Our philanthropic journey began in the year 2008 in the village Jagiri in South Gujarat with the aim to educate and uplift fellow tribal neighbours. I am Babal Gadar and I was a sponsored child. I am from the remote village of Jagiri, in the mountainous region in South Gujarat. I was able to go to school because one Good Samaritan family helped sponsor me. Their big-heartedness helped me be the first one to go to school from my household and became the first graduate from my village. As I matured, I realized my friends from the villages around me were not so fortunate and could not go to school. Gradually I started thinking of my circumstances and eventually got the inspiration to start a school for my fellow tribal kids. I also recognized the need of an orphanage for homeless or abandoned children from the neighborhood.
I come from the Warli tribe in the Dangs region. Along with Warlis, there are Kunbi and Bhil tribal communities in Dangs region - that consists of Dangs, Valsad, Navsari, and Silvassa. All together, they are known as Dangis’. Dangi (common identity for tribal communities living in the Dangs). People here are still largely dependent on farming for their livelihood, now that the forests they depended on for their sustenance have largely disappeared. Almost all of them are farmers with limited plots of land. Most of them have never gone to school, so it’s no surprise that 80% of them are still illiterate. To change this scenario, along with my wife Sheetal, I founded the organization -HEM so that my fellow “Dangis” could be educated and would have a fair shot at joining the mainstream. To achieve this, we believe we should provide them with an English Medium Education, knowing that English is an essential language skill in India and beyond!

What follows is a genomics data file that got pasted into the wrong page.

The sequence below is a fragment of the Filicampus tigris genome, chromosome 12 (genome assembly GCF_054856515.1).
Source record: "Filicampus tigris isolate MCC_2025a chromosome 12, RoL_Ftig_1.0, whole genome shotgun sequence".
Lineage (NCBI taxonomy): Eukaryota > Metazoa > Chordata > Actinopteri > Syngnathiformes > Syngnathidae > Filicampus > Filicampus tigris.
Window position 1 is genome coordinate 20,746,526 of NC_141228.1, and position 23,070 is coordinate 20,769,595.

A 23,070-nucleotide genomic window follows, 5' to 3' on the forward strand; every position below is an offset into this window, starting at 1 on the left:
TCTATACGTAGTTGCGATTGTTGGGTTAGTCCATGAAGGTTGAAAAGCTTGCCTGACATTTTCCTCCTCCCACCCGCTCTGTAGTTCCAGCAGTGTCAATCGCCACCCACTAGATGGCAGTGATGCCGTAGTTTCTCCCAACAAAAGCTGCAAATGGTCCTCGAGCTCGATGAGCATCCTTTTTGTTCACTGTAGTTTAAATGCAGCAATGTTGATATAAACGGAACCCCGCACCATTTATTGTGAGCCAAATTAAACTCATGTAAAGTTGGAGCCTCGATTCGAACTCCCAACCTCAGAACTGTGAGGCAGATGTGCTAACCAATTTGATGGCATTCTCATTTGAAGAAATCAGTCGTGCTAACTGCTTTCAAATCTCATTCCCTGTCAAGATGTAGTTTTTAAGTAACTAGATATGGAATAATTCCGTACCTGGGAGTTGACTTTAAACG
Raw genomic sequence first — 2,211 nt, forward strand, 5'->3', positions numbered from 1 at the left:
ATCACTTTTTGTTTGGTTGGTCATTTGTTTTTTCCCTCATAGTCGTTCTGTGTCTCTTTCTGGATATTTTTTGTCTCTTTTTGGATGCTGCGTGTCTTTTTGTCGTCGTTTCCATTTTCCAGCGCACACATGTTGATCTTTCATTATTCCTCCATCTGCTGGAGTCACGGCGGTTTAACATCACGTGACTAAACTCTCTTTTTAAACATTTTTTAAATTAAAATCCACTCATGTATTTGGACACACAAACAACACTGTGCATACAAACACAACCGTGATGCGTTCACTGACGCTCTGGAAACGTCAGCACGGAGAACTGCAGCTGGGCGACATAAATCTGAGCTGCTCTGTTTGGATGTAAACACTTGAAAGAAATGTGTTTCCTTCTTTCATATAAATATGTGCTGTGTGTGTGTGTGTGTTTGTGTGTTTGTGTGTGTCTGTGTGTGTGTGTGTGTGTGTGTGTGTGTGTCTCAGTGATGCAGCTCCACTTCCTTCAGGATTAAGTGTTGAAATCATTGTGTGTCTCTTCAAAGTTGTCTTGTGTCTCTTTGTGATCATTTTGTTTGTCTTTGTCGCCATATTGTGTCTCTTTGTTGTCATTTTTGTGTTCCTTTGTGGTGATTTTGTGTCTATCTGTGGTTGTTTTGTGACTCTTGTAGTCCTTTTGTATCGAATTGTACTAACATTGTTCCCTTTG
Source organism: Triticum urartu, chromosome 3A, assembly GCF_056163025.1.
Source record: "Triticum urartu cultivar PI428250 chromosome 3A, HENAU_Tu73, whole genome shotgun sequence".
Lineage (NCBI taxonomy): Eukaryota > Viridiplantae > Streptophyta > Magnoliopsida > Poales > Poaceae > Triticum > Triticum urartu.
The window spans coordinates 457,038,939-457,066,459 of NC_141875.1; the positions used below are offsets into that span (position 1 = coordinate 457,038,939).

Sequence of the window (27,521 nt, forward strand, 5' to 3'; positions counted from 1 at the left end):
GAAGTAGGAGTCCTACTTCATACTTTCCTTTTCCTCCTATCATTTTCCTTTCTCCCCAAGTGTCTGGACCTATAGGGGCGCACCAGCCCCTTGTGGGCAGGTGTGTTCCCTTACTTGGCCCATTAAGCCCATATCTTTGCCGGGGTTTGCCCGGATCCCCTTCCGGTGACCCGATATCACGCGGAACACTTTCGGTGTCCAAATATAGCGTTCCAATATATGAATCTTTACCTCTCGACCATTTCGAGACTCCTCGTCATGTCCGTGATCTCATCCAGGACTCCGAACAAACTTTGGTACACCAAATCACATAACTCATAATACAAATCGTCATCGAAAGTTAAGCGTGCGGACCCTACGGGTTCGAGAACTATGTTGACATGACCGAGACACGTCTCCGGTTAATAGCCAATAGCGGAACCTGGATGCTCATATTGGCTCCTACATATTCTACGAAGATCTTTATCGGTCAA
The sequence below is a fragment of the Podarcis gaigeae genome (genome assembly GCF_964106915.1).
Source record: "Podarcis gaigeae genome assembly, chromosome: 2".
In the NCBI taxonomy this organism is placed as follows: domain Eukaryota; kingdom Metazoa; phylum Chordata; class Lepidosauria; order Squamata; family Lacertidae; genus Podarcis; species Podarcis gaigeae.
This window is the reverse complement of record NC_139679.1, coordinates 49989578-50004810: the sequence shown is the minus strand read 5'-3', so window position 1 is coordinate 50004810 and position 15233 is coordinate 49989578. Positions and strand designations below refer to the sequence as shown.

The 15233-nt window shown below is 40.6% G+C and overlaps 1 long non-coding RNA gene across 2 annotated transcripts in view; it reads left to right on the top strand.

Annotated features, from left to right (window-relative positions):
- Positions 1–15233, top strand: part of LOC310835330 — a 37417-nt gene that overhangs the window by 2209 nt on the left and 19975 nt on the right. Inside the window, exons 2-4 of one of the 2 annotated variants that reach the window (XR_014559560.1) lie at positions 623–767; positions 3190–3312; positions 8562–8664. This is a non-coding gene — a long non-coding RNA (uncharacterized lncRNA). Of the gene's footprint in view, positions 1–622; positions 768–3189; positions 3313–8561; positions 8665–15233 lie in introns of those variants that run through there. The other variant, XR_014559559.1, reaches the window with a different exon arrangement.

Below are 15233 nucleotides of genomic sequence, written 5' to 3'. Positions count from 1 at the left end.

We started a modest school in my father’s kutcha house in 2008, with 35 children and 1 teacher. Initially, we had to go door-to-door to convince people to send their children to school. There was reluctance, as the villagers preferred their kids earn a few rupees working in the carpet-making home-industry rather than send them to school. Slowly they realize the importance of education and more kids enroll, especially girls. Today, there are approximately 231 in three locations. In Jagiri school we have 197 students, and of these, 160 kids are housed in a simple onsite hostel facility. There are 94 orphaned kids, for whom, HEM is the only home they know. 60% of our school children are first generation school goers. Apart from our school and hostel in Jagiri, we also have one hostel in Surat for 23 high school boys and a hostel in Valsad for 9 high school girls. Over the years HEM has trained over 600 youth in basic computer and basic English courses and has run adult literacy classes for 1134 adults so far.
I could not have achieved my dream without wholehearted and unwavering support of Sheetal. She has taken on the responsibilities of management, finance, administration and HR, and has been critical in promoting women-issues and good hygiene at the school and among the villages. Some old customs are tough on women here but we are slowly chipping away at the undesirable habits and look forward to better lives for the girls at our school.